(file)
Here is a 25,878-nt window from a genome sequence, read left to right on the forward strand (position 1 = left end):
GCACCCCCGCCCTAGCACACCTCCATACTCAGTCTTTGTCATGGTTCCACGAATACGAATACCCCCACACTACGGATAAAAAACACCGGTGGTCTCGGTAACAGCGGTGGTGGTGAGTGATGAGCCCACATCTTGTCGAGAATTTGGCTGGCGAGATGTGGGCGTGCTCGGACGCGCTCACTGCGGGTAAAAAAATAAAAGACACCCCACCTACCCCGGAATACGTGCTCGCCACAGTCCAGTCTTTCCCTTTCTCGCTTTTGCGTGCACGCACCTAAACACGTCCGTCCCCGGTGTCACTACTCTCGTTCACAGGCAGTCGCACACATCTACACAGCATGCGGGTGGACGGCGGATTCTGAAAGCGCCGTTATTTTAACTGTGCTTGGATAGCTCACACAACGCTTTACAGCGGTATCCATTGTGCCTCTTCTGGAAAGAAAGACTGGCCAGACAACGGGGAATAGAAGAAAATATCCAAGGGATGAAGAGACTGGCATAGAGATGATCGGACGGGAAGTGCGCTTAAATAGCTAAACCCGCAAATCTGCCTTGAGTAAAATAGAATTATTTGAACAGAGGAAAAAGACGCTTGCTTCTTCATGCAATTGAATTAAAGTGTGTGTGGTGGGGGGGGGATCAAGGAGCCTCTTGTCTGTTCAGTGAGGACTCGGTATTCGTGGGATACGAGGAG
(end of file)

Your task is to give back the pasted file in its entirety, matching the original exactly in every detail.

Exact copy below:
Here is a 25,878-nt window from a genome sequence, read left to right on the forward strand (position 1 = left end):
GCACCCCCGCCCTAGCACACCTCCATACTCAGTCTTTGTCATGGTTCCACGAATACGAATACCCCCACACTACGGATAAAAAACACCGGTGGTCTCGGTAACAGCGGTGGTGGTGAGTGATGAGCCCACATCTTGTCGAGAATTTGGCTGGCGAGATGTGGGCGTGCTCGGACGCGCTCACTGCGGGTAAAAAAATAAAAGACACCCCACCTACCCCGGAATACGTGCTCGCCACAGTCCAGTCTTTCCCTTTCTCGCTTTTGCGTGCACGCACCTAAACACGTCCGTCCCCGGTGTCACTACTCTCGTTCACAGGCAGTCGCACACATCTACACAGCATGCGGGTGGACGGCGGATTCTGAAAGCGCCGTTATTTTAACTGTGCTTGGATAGCTCACACAACGCTTTACAGCGGTATCCATTGTGCCTCTTCTGGAAAGAAAGACTGGCCAGACAACGGGGAATAGAAGAAAATATCCAAGGGATGAAGAGACTGGCATAGAGATGATCGGACGGGAAGTGCGCTTAAATAGCTAAACCCGCAAATCTGCCTTGAGTAAAATAGAATTATTTGAACAGAGGAAAAAGACGCTTGCTTCTTCATGCAATTGAATTAAAGTGTGTGTGGTGGGGGGGGGATCAAGGAGCCTCTTGTCTGTTCAGTGAGGACTCGGTATTCGTGGGATACGAGGAG